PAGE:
2017 Fess Parker The Big Easy
2017 Fess Parker The Big Easy The 2017 The Big Easy, Fess Parker’s Syrah, Grenache and Petite Sirah blend, is powerful, inky and dense, and yet it is also impeccably balanced. Chocolate, plum, cedar, licorice and leather are some of the many notes that race out of the glass in this decidedly sumptuous, flamboyant wine. Readers who like overt, generous reds will find much to like here. I find myself increasingly drawn to The Big Easy now that it is a bit less heavy than it was years ago. This rich, hedonistic Santa Barbara red is sure to find many fans.
When Fess Parker purchased the 714 acre Foxen Canyon Ranch in 1988 his plan was to run cattle, plant a few acres of vineyard and perhaps someday, establish a small winery. His dream was to start a family business that he could pass on to future generations. Dreams do come true.
Eli Parker and his sister, Ashley, remain involved as stewards of their father’s vision. Ashley’s husband, Tim Snider, serves as winery President and oversees the sales, marketing and day to day operations of the winery. Blair Fox assumed the role of head winemaker in 2005.
The home ranch vineyard, named for Fess’s late son-in-law, Rodney, has earned a great reputation for the quality of its Rhône varietals, while long term contracts with some of the finest vineyards in the Sta. Rita Hills AVA are the fruit sources for the winery’s Burgundian offerings.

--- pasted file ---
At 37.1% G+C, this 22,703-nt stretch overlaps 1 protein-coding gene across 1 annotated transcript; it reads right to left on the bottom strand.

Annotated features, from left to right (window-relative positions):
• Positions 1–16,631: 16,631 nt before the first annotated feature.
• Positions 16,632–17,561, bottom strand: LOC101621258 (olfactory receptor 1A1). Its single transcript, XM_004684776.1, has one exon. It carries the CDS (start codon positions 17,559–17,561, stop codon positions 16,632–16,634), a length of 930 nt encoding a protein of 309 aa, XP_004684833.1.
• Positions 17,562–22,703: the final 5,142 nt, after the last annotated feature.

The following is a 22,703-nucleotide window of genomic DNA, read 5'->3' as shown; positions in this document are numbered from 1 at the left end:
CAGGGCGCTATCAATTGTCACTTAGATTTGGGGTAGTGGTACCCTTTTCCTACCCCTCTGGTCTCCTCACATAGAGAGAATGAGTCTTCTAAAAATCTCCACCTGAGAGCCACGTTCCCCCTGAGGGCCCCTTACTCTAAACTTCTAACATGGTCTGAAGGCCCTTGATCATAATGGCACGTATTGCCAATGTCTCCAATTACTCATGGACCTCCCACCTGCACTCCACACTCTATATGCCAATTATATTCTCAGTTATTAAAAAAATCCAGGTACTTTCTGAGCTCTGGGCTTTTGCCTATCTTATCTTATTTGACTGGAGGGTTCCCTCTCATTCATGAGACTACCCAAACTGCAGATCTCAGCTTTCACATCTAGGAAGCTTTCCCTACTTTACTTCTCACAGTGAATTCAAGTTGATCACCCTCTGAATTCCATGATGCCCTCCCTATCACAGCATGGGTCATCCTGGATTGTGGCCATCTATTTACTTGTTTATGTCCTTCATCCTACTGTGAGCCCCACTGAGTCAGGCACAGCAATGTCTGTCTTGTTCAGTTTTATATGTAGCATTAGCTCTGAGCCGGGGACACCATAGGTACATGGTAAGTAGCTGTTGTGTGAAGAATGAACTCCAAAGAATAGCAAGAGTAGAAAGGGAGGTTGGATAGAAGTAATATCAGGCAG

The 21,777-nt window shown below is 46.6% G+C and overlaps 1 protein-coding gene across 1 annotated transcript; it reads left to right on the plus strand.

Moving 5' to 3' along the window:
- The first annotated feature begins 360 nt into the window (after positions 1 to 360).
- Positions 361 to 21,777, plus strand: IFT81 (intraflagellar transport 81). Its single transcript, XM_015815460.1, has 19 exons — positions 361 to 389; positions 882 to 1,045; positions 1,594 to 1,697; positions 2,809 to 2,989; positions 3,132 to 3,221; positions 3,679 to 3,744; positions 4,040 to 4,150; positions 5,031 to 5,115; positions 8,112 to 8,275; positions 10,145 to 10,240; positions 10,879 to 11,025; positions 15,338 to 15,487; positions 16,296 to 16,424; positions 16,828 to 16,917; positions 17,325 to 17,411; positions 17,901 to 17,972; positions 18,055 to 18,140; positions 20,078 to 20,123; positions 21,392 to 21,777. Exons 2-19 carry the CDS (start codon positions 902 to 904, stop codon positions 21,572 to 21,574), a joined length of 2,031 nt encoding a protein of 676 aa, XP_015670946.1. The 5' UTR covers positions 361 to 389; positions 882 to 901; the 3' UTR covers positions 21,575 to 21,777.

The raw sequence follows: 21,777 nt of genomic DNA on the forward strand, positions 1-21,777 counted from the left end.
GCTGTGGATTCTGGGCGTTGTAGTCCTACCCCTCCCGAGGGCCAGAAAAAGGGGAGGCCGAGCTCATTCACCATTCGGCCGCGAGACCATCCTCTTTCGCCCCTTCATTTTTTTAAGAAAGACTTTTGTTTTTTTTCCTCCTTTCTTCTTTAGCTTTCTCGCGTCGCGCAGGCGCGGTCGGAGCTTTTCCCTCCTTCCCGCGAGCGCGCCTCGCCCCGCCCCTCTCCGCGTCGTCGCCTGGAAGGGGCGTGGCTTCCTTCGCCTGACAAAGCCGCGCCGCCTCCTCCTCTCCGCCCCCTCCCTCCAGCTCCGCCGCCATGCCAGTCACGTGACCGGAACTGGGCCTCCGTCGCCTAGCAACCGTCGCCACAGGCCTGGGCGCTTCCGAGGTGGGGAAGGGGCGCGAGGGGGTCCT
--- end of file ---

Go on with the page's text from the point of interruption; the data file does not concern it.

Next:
In recent years the winery has sharpened its focus toward production of more small lot, vineyard designated and clonal selection Rhône and Burgundian varietals.
Red wine has been prevalent since prehistory (the period before written records) as winemaking originated and spread throughout the world. In this case, “red blend” refers to any red wine that contains more than one red grape variety in the final product, though certain red blends can have their own designation as varietal wines despite comprising multiple grapes.
For much of the history of European wine, red blends were in fact more common than single varietals, as winemaking was typically region-centric and featured grapes consolidated from vineyards across a given area. One famous example of this practice is the Bordeaux blend, which originated in the 18th or 19th century and usually comprises Cabernet Sauvignon, Merlot and Cabernet Franc.
Though prominent red blends such as Bordeaux still remain popular, many red blends have been associated with lower quality due to the assumption that the term indicates cheaper table wines. However, many high-quality wine producers still elect to produce red blends, and these wines can in fact offer many unique and delicious flavors due to the winery’s ability to custom design the profile of their product.